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Hello I am playing piano for four years now and I still have trouble with rhythm (beats). I just want to ask if there is a way to learn how to fit notes into the beats without being born with the sense. I am keeping the rhythm by counting out those notes though I realized that I will struggle with sixteenth notes if I do this longer.

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    I don't think there's much interesting to be said about this... just, well, practise, in different tempi and both on your own and with other musicians (occasionally using a metronome also can't hurt much). – leftaroundabout Aug 13 '16 at 20:56
  • "Doctor, it hurts when I do this!" "Well, stop doing it then!" If you can't count 16 notes out loud fast enough, stop counting out loud. You shouldn't need to be counting out simple rhythms after four years in any case. Four months, maybe, but not four years. As leftaroundabout said, get a metronome, and use it. – user19146 Aug 13 '16 at 21:33
  • Are you talking about playing music from a written score? – topo morto Aug 14 '16 at 8:39
  • I am not going to accept an answer till I see which worked the best for me. Thank you for answering I really apprecitate your answers. – technikfe Aug 14 '16 at 15:17
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Lots of practice. Practice slowly at first to get a feeling of the rhythmic pattern. The usual counting patterns for 4/4 time are something like.

Quarter notes: 1 - 2 - 3 - 4

Eighth notes: 1 - & - 2 - & - 3 - & - 4 - & -

Sixteenth notes: 1 - a - & - a - 2 - a - & - a - 3 - a - & - a - 4 - a - & - a -

Your muscle memory will get the patterns after a while. Similar comments apply to learning to dance (or play football or the like).

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    16th notes are usually counted 1-e-&-a,2-e-&-a etc. – Tim Aug 14 '16 at 6:09
  • @tim I can't confirm this for German; probably it strongly depends on the language you are counting in (which is somewhat hidden in ttw's symbolic notation), and I'm not sure, whether your vowels translate well into Slovenian. – guidot Aug 14 '16 at 19:54
  • @guidot - the point being that the second and fourth semis have a different sound. I tend to count 1-2-3-4- 2-2-3-4- 3-2-3-4- 4-2-3-4, as that works for me. – Tim Aug 15 '16 at 15:07
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You are born with the sense. But practice will develop it further, as ttw's answer says.

The thing I would suggest is to step away from counting the beats and try using a four-syllable word, like oompaloompa. The numbering and reciting the numbers in sequence can get in the way of "the sense" which is more about how the different moments feels when they happen.

So, take something like the classical 4/4 time where beat 1 has the primary emphasis and beat 3 has the secondary emphasis and 2 and 4 are both subordinate. Oooompah Looompah.

Contrast with a 4/4 rock rhythm, where the 2 and 4 now have accents (constituting the backbeat) but 1 and 3 still have their same strength relative to each other. ooom PAH loom PAH.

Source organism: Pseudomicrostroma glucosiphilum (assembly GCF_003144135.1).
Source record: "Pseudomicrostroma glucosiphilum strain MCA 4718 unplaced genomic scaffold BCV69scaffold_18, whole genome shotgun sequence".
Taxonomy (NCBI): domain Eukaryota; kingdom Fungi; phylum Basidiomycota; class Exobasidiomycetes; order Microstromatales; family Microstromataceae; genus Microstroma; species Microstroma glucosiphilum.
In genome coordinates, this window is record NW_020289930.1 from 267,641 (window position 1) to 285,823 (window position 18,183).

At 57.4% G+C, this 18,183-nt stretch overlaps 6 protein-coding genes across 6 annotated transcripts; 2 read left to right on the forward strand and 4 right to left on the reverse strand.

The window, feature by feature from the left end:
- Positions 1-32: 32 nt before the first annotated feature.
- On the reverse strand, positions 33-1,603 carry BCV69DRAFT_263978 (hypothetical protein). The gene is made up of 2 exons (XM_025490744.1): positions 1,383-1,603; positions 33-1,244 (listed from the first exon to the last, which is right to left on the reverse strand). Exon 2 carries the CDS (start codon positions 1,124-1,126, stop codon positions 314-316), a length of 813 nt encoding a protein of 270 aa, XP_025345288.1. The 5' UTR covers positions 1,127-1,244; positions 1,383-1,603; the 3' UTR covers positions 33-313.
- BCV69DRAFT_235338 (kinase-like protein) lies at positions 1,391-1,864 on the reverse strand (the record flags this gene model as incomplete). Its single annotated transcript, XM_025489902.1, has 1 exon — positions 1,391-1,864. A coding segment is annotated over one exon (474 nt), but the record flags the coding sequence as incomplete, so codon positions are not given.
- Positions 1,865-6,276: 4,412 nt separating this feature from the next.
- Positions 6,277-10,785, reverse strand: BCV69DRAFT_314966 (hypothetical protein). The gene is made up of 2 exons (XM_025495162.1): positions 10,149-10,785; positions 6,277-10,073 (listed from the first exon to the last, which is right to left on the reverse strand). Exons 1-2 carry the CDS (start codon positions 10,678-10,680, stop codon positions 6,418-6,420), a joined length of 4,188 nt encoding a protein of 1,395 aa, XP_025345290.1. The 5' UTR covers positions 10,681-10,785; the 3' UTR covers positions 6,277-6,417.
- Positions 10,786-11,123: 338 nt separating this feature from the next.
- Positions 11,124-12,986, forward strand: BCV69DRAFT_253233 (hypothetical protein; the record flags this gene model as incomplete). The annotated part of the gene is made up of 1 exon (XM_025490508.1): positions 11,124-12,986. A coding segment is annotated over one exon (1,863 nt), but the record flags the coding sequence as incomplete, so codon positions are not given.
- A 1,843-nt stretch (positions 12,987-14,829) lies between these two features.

2 and 4 are not the same. In either rhythm. 2 has the context of leading into the middle of the measure, but 4 has the context of leading back around again to the next cycle.

So the "practice" is to sometimes stop counting and try to "feel it". It will seem weird and awkward, and then suddenly the neurons will line-up and make their connections faster and it will just click. Believe it. You have a heartbeat and circadian rhythms and the rhythm of your breathing, the pulsing of your stubbed toe.

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There are two sides to playing music: what's happening physically, and what's happing mentally. Both your hands and your mind need to be on the same page.

If you need help processing sixteenth notes: If it helps, think of music like math. Rhythm is fractions. You can think about the rhythm in several ways. 1/16 is half the value of 1/8. Which means that a 1/16 note will be twice as frequent as an eighth note. If you were to listen to straight 1/16, every other note falls into rhythm with an 1/8 note. One exercise that exemplifies this is playing 1/8 notes on one hand, and 1/16 notes in the other. Make sure that every other note, the beats align.

If you have trouble physically playing 1/16 notes, use a metronome, and start slow (like 60 bpm). Play straight 1/16 notes on a single finger, then, if your good, move on to the next finger. Once you have completed all ten fingers, bump the metronome 5 clicks, and repeat the process.

Good luck!

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Record what you play and listen, use metronome, various rhythm backing tracks. If your keys are hard to press and they do not respond (like on many old and cheap pianos) it is almost impossible to achieve clear fluent passages and arrps. Only truly skilled can play on bad instruments...

  • This doesn't answer the question. – Tim Aug 17 '16 at 13:15

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